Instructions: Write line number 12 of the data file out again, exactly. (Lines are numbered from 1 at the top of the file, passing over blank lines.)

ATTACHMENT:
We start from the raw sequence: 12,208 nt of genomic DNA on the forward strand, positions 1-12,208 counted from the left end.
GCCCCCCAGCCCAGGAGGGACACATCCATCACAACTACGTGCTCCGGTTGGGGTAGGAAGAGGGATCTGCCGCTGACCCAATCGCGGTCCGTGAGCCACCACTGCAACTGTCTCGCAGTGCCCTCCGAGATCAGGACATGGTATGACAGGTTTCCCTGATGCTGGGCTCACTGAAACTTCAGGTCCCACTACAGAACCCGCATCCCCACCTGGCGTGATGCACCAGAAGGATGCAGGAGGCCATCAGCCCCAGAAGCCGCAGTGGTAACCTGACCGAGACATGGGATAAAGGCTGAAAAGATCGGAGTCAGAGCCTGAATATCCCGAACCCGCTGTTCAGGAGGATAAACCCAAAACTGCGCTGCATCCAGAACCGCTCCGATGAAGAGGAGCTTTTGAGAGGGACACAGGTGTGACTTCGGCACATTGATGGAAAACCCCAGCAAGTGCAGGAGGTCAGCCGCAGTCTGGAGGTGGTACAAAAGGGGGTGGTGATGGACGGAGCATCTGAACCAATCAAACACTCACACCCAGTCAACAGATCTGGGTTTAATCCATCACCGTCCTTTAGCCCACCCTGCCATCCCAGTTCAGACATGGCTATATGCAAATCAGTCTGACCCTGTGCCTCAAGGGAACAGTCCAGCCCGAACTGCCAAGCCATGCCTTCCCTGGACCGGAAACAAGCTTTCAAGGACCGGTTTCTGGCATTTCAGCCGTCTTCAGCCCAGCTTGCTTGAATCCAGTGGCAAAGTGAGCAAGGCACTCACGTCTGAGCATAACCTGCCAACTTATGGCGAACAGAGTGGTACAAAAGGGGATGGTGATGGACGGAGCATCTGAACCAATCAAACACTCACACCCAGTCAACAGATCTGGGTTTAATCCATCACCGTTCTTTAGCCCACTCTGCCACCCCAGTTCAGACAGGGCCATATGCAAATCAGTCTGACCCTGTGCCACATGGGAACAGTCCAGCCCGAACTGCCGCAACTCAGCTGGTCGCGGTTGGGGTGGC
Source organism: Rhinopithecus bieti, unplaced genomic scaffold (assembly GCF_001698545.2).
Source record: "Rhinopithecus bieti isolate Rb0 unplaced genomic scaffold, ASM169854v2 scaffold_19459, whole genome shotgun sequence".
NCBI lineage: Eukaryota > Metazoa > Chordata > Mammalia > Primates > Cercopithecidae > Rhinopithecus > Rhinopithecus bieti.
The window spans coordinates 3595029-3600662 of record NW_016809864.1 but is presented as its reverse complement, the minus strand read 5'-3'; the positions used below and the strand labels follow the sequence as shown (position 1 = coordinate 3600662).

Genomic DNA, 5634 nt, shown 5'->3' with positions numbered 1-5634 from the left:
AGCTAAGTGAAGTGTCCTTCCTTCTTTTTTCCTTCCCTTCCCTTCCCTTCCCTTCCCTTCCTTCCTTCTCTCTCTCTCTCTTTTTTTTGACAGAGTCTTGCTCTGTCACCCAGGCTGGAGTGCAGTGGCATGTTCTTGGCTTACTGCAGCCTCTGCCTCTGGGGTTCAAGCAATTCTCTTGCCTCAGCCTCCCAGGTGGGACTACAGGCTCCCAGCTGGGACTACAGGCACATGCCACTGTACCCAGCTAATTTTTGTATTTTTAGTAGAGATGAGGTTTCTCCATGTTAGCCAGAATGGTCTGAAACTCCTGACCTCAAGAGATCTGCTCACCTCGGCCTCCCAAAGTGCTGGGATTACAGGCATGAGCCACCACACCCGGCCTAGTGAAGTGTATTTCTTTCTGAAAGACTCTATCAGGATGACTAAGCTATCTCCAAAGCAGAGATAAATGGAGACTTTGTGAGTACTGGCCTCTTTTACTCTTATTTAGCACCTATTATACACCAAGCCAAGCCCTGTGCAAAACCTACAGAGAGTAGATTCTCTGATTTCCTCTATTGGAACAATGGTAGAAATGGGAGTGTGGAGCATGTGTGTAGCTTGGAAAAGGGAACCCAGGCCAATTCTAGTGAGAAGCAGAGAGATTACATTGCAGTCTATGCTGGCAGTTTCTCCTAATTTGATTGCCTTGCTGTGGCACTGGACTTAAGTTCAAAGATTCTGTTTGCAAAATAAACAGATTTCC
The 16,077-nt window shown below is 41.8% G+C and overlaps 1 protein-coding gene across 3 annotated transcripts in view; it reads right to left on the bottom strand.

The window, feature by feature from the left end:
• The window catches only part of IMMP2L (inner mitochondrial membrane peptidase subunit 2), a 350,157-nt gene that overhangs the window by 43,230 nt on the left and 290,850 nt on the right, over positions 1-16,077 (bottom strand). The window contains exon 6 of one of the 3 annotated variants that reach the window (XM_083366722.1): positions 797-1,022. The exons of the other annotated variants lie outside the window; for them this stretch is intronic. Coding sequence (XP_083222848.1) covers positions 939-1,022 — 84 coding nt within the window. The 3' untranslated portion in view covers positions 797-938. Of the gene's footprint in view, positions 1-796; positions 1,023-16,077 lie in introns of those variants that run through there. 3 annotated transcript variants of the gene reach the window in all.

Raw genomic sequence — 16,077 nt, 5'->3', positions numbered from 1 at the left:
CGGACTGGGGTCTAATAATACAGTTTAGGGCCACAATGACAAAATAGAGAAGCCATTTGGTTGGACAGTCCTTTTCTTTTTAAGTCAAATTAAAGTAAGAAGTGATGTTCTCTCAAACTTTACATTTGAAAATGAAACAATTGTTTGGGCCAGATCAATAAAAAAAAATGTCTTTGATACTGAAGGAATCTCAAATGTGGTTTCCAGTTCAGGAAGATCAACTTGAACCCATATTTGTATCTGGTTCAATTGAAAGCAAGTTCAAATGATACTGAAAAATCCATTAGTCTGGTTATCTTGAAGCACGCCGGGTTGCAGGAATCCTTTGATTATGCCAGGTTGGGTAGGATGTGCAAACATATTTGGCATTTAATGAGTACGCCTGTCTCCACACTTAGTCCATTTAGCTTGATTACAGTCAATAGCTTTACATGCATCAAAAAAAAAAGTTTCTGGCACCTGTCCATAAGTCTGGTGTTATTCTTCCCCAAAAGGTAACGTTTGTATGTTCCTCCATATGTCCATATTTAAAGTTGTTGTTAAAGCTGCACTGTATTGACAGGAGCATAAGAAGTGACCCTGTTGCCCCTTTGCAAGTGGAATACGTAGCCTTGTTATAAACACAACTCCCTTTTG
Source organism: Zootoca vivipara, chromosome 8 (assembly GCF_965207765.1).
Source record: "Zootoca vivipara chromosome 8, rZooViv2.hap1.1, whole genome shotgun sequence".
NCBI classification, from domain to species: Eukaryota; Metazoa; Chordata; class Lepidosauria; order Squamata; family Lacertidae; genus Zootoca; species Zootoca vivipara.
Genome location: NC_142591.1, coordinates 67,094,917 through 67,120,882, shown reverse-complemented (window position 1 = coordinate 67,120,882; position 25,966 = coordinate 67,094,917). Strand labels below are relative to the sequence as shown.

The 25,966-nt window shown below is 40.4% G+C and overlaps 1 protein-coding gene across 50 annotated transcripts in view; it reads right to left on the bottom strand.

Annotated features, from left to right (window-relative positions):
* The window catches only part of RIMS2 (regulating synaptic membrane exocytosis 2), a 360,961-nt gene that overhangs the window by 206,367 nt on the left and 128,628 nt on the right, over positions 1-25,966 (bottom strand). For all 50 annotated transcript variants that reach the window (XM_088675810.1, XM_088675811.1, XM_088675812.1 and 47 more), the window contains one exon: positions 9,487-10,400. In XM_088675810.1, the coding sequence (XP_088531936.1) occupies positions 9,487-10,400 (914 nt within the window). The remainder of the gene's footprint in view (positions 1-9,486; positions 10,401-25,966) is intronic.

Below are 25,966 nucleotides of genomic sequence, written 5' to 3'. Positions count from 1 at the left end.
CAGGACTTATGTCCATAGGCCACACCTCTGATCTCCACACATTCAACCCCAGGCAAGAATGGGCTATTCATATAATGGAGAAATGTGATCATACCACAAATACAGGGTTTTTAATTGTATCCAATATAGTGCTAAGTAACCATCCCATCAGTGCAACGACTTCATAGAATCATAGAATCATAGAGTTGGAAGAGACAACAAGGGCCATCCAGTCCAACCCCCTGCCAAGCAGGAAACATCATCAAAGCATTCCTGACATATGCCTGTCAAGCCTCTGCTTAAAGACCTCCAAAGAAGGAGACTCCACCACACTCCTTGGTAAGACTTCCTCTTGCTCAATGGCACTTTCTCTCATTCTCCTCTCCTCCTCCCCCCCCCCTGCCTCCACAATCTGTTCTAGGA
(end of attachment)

Raw genomic sequence — 16,077 nt, 5'->3', positions numbered from 1 at the left: